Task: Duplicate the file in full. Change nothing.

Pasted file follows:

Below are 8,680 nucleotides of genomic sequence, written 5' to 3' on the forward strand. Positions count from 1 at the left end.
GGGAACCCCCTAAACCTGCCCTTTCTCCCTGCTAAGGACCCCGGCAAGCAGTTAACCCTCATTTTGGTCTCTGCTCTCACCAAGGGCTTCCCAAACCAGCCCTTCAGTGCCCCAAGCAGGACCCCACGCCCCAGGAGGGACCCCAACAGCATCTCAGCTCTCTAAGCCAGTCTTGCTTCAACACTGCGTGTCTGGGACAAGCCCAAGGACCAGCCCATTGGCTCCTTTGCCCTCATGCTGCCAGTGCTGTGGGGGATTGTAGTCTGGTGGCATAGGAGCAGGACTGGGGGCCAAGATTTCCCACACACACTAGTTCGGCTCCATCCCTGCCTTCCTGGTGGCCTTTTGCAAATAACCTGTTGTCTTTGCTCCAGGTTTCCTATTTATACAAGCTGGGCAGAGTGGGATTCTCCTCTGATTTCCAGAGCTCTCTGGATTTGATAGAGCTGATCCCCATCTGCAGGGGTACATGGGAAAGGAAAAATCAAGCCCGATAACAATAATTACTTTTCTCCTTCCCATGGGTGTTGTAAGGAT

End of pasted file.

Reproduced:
Below are 8,680 nucleotides of genomic sequence, written 5' to 3' on the forward strand. Positions count from 1 at the left end.
GGGAACCCCCTAAACCTGCCCTTTCTCCCTGCTAAGGACCCCGGCAAGCAGTTAACCCTCATTTTGGTCTCTGCTCTCACCAAGGGCTTCCCAAACCAGCCCTTCAGTGCCCCAAGCAGGACCCCACGCCCCAGGAGGGACCCCAACAGCATCTCAGCTCTCTAAGCCAGTCTTGCTTCAACACTGCGTGTCTGGGACAAGCCCAAGGACCAGCCCATTGGCTCCTTTGCCCTCATGCTGCCAGTGCTGTGGGGGATTGTAGTCTGGTGGCATAGGAGCAGGACTGGGGGCCAAGATTTCCCACACACACTAGTTCGGCTCCATCCCTGCCTTCCTGGTGGCCTTTTGCAAATAACCTGTTGTCTTTGCTCCAGGTTTCCTATTTATACAAGCTGGGCAGAGTGGGATTCTCCTCTGATTTCCAGAGCTCTCTGGATTTGATAGAGCTGATCCCCATCTGCAGGGGTACATGGGAAAGGAAAAATCAAGCCCGATAACAATAATTACTTTTCTCCTTCCCATGGGTGTTGTAAGGAT